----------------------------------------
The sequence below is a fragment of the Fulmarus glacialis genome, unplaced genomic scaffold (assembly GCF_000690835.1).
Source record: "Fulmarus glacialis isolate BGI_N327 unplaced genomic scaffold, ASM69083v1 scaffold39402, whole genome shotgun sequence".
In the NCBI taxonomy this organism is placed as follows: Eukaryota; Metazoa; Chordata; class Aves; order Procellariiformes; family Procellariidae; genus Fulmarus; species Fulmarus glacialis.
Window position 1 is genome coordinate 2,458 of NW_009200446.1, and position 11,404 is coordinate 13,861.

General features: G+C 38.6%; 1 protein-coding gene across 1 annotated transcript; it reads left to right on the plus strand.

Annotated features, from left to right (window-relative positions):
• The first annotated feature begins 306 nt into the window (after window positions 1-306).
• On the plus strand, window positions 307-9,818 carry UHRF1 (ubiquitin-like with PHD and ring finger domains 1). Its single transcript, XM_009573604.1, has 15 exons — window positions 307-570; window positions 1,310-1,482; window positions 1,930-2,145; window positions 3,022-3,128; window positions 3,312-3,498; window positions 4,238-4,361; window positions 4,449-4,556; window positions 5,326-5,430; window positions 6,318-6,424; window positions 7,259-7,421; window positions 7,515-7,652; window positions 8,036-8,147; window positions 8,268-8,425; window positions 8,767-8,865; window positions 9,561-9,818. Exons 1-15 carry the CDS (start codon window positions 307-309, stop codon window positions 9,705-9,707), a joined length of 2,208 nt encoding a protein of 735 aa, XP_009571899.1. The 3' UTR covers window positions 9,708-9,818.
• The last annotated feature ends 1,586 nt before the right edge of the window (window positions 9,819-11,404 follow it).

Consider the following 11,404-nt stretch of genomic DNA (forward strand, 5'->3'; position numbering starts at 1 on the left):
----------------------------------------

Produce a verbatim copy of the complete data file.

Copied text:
The sequence below is a fragment of the Fulmarus glacialis genome, unplaced genomic scaffold (assembly GCF_000690835.1).
Source record: "Fulmarus glacialis isolate BGI_N327 unplaced genomic scaffold, ASM69083v1 scaffold39402, whole genome shotgun sequence".
In the NCBI taxonomy this organism is placed as follows: Eukaryota; Metazoa; Chordata; class Aves; order Procellariiformes; family Procellariidae; genus Fulmarus; species Fulmarus glacialis.
Window position 1 is genome coordinate 2,458 of NW_009200446.1, and position 11,404 is coordinate 13,861.

General features: G+C 38.6%; 1 protein-coding gene across 1 annotated transcript; it reads left to right on the plus strand.

Annotated features, from left to right (window-relative positions):
• The first annotated feature begins 306 nt into the window (after window positions 1-306).
• On the plus strand, window positions 307-9,818 carry UHRF1 (ubiquitin-like with PHD and ring finger domains 1). Its single transcript, XM_009573604.1, has 15 exons — window positions 307-570; window positions 1,310-1,482; window positions 1,930-2,145; window positions 3,022-3,128; window positions 3,312-3,498; window positions 4,238-4,361; window positions 4,449-4,556; window positions 5,326-5,430; window positions 6,318-6,424; window positions 7,259-7,421; window positions 7,515-7,652; window positions 8,036-8,147; window positions 8,268-8,425; window positions 8,767-8,865; window positions 9,561-9,818. Exons 1-15 carry the CDS (start codon window positions 307-309, stop codon window positions 9,705-9,707), a joined length of 2,208 nt encoding a protein of 735 aa, XP_009571899.1. The 3' UTR covers window positions 9,708-9,818.
• The last annotated feature ends 1,586 nt before the right edge of the window (window positions 9,819-11,404 follow it).

Consider the following 11,404-nt stretch of genomic DNA (forward strand, 5'->3'; position numbering starts at 1 on the left):